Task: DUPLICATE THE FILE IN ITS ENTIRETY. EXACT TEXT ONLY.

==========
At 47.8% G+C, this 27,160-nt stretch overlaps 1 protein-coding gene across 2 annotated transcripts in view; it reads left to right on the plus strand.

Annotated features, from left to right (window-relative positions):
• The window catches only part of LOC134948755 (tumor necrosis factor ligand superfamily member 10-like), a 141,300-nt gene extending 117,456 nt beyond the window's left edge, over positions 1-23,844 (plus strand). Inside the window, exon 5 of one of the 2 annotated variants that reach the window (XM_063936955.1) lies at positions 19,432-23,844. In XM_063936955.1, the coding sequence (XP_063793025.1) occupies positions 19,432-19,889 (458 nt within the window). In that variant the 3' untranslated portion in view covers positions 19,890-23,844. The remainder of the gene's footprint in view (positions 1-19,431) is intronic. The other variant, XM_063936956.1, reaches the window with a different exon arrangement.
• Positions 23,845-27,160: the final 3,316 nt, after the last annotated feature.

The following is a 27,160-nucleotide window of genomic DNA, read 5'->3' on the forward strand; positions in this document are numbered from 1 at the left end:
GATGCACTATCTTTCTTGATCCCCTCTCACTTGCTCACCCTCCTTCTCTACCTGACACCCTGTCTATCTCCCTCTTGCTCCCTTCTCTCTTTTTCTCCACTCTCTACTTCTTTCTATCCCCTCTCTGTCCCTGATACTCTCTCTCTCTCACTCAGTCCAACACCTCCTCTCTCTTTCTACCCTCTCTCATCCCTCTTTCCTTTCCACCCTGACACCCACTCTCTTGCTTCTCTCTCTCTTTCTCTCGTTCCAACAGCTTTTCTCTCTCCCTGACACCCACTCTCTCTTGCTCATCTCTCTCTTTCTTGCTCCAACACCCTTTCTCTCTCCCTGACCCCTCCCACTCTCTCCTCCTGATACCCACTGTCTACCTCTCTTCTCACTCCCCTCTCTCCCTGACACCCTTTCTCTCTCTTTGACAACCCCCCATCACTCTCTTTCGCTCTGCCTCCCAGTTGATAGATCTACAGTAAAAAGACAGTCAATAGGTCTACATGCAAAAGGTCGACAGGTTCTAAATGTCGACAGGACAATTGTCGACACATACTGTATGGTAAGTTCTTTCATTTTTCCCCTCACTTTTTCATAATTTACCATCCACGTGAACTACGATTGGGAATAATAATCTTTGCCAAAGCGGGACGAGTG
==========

At 47.8% G+C, this 27,160-nt stretch overlaps 1 protein-coding gene across 2 annotated transcripts in view; it reads left to right on the plus strand.

Annotated features, from left to right (window-relative positions):
• The window catches only part of LOC134948755 (tumor necrosis factor ligand superfamily member 10-like), a 141,300-nt gene extending 117,456 nt beyond the window's left edge, over positions 1-23,844 (plus strand). Inside the window, exon 5 of one of the 2 annotated variants that reach the window (XM_063936955.1) lies at positions 19,432-23,844. In XM_063936955.1, the coding sequence (XP_063793025.1) occupies positions 19,432-19,889 (458 nt within the window). In that variant the 3' untranslated portion in view covers positions 19,890-23,844. The remainder of the gene's footprint in view (positions 1-19,431) is intronic. The other variant, XM_063936956.1, reaches the window with a different exon arrangement.
• Positions 23,845-27,160: the final 3,316 nt, after the last annotated feature.

The following is a 27,160-nucleotide window of genomic DNA, read 5'->3' on the forward strand; positions in this document are numbered from 1 at the left end:
GATGCACTATCTTTCTTGATCCCCTCTCACTTGCTCACCCTCCTTCTCTACCTGACACCCTGTCTATCTCCCTCTTGCTCCCTTCTCTCTTTTTCTCCACTCTCTACTTCTTTCTATCCCCTCTCTGTCCCTGATACTCTCTCTCTCTCACTCAGTCCAACACCTCCTCTCTCTTTCTACCCTCTCTCATCCCTCTTTCCTTTCCACCCTGACACCCACTCTCTTGCTTCTCTCTCTCTTTCTCTCGTTCCAACAGCTTTTCTCTCTCCCTGACACCCACTCTCTCTTGCTCATCTCTCTCTTTCTTGCTCCAACACCCTTTCTCTCTCCCTGACCCCTCCCACTCTCTCCTCCTGATACCCACTGTCTACCTCTCTTCTCACTCCCCTCTCTCCCTGACACCCTTTCTCTCTCTTTGACAACCCCCCATCACTCTCTTTCGCTCTGCCTCCCAGTTGATAGATCTACAGTAAAAAGACAGTCAATAGGTCTACATGCAAAAGGTCGACAGGTTCTAAATGTCGACAGGACAATTGTCGACACATACTGTATGGTAAGTTCTTTCATTTTTCCCCTCACTTTTTCATAATTTACCATCCACGTGAACTACGATTGGGAATAATAATCTTTGCCAAAGCGGGACGAGTG